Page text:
Text of debate between Sen. Orrin Hatch, Dan Liljenquist on KSL's Doug Wright Show
Doug Wright: Gentlemen, thank you and this one is one that we made into a little extra time. ... Obamacare, by many one, by many, and, uh, right now we need to acknowledge that we're waiting for a Supreme Court decision on this that could radically change the ground on which we stand. But moving forward, this person said rather than telling us that you simply intend to repeal the Affordable Health Care Act, because my grandchildren won't be able to afford it, explain your alternative. And then another, uh, person — we've had so many people, uh, text in, write in on this — they said, you know, many of us are already relying on parts of the act. The children's pre-existing conditions, the children who are on their parent's insurance until the age of 26 and things will kick in here fairly quick depending on what the Supreme Court has, uh, done. Every president since FDR has promised affordable health care. Almost all of the presidents have advocated some form of national health care, from Truman, LBJ, President Richard Nixon, President Clinton. What are your thoughts on the Affordable Health Care Act? And this time, Dan, I think we go to you first.
Dan Liljenquist: Doug, look, the Affordable Care Act, it — the Obamacare — is so fundamentally flawed it has to be repealed in its entirety. What bothers me about that whole, how we got to this situation, again it's been Republicans that laid out the foundational arguments for Obamacare. It was Senator Hatch and others who laid out the constitutional argument for the individual insurance mandate nationally in the '90's. It was Senator Hatch and Ted Kennedy who expanded into children's health care national, children's health care program which is the underpinning of Obamacare. It was Senator Hatch and the Republicans in Congress with George Bush who expanded Federal control over health care by adding Medicare Part D to the rolls. It's the single largest expansion of an entitlement into health care, federally, since the '60's. We have — Republicans have pushed government into health care over the last 30 years and, and very few have done more than Senator Hatch to do that. Now, look, here's what has to happen. You have to repeal Obamacare and go to market solutions that allow people to shop for insurance across state lines, and have visibility and transparency into price and get government out of the way on health care.
Doug Wright: Senator Hatch.
Orrin Hatch: Well, I was interested — I agree with some of Dan's remarks there, no question about it, but, uh, let's face it, uh, let's get back to Part D. Part D has helped millions and millions of seniors all over this country. It has come in 40% less than projected so that they have the pharmaceuticals that they need. Not only that but it became — it was a conservative bill that passed overwhelmingly with Republican support, and I might add that, uh, it's interesting to note that Paul Ryan's Medicare reform, uh, and the Premium Support Program was based upon Part D. So it was a Republican program, a conservative program, it has worked amazingly well, and it's come in 40% less than projected. In the case of Obamacare, well let me just tell you about SCHIP. SCHIP — there's an S in front of it. When I wrote it it was the State Child Health Insurance program. And it was overwhelmingly passed, I might add it worked very well, and then the Democrats started adding all kinds of things to it like (unintelligible) and so forth. When Obama became president, when Obama became president, he then, uh, he then, uh, expanded it. It was paid for, the way I wrote it. It was not an entitlement. He expanded it into an entitlement and, uh, of course I voted against it. By the way, two months later, Dan voted for the expansion of, of CHIP. No question about it. And Obamacare, we have to do better things. I noticed some of the insurance companies are taking some of the things that they did that even Republicans agree with but there's a lot more we can do and I'd be glad to explain it to you.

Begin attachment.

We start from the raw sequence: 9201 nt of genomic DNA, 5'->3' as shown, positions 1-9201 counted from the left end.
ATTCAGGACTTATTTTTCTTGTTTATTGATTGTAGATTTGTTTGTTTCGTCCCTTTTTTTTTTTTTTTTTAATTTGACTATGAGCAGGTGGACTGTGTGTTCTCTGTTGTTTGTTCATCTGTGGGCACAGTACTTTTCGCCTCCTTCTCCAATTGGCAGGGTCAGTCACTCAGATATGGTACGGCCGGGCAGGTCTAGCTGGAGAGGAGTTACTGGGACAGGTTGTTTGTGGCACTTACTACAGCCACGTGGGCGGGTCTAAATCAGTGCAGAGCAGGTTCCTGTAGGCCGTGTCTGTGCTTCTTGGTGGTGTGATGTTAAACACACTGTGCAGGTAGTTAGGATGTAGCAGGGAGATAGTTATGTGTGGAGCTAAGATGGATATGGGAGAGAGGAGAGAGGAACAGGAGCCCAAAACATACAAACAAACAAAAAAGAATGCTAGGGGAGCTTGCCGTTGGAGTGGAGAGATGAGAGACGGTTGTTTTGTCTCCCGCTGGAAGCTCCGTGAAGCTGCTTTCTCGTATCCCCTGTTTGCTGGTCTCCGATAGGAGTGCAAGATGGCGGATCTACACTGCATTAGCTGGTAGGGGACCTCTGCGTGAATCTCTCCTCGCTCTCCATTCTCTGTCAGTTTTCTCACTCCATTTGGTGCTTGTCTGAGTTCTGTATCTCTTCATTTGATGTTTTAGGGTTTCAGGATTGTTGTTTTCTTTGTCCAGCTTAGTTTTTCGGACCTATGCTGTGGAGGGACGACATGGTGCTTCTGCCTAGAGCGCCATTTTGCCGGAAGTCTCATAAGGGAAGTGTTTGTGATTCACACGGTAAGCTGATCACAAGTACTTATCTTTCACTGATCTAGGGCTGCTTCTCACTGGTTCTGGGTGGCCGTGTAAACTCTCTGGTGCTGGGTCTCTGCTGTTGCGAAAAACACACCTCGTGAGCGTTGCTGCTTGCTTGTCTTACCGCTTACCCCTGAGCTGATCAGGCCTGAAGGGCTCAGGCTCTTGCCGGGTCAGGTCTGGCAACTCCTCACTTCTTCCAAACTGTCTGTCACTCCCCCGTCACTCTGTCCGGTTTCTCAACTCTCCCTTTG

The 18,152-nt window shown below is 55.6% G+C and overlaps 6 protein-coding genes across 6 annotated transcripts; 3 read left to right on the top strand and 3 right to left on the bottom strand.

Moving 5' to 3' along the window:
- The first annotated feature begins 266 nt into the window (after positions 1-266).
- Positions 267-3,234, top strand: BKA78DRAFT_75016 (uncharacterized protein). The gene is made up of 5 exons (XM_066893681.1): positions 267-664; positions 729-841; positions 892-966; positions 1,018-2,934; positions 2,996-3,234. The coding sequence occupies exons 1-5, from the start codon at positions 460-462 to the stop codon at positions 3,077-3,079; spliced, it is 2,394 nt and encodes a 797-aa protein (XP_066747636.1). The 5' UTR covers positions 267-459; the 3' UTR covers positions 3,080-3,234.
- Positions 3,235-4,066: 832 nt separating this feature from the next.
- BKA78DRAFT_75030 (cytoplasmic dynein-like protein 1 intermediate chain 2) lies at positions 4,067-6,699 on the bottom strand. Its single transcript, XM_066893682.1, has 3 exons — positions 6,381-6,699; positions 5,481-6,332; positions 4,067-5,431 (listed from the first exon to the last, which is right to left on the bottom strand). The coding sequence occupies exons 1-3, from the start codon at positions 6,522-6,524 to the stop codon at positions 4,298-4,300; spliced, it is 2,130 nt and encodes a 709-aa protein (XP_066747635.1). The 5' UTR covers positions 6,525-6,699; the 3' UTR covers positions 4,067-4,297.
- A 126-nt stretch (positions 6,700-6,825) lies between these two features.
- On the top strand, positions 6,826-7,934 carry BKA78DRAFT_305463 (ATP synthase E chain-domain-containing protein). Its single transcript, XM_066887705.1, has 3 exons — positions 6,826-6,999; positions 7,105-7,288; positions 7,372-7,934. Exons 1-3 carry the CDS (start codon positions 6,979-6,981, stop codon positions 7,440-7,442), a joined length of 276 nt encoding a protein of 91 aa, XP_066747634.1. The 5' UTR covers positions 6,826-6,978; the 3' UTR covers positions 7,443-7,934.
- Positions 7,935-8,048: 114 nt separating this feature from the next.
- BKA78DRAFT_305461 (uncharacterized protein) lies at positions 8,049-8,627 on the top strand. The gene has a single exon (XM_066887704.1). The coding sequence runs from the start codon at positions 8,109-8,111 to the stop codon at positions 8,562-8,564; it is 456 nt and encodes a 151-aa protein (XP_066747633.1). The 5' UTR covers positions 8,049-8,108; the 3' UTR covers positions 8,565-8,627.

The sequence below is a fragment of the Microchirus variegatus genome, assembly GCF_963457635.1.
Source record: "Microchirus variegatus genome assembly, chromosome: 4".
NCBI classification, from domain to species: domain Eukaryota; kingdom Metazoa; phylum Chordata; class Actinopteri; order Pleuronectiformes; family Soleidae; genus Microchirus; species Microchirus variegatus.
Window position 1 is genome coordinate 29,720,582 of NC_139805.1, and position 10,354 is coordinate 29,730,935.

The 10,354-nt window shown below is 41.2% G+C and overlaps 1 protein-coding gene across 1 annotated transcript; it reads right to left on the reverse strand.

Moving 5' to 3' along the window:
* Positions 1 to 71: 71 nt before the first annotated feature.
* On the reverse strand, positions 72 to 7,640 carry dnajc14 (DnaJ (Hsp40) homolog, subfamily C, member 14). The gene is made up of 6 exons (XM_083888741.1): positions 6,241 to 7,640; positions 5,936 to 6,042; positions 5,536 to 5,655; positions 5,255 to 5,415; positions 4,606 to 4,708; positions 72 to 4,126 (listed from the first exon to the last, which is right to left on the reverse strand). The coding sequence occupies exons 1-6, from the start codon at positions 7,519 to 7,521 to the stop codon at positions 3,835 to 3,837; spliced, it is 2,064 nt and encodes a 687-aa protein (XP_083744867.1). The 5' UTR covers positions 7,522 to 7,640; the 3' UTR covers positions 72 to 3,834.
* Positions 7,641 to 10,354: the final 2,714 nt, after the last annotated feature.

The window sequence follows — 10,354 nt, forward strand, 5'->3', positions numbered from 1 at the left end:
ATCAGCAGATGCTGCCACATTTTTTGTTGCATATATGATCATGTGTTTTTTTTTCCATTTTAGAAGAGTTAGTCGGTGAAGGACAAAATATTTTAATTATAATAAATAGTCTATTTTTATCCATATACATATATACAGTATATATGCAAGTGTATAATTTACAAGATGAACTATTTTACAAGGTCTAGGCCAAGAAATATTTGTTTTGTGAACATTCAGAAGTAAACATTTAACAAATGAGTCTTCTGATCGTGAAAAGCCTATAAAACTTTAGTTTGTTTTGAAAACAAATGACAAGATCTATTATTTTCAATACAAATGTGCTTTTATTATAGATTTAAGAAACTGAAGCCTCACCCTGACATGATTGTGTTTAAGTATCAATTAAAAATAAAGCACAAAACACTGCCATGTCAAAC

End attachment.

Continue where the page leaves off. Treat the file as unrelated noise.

Doug Wright: And your 30-second rule.
Dan Liljenquist: Doug, that is simply not true.
Orrin Hatch: Of course it's true, what are you talking about?
Dan Liljenquist: Look, we removed, the vote I took in the State Legislature removed a five-year waiting period for legal immigrants to qualify for this program. That's all I did.
Orrin Hatch: And you voted for the expansion?
Dan Liljenquist: That, no that was not an expansion. That was the only vote I cast, was on legal immigration. Now, he say that Medicare, he laid out exactly why I have problems with his view on how the federal government should be involved in health care. When you say that it was a federal program to grant money back to the states and block grant their money, you are black-mailing them with their own money.
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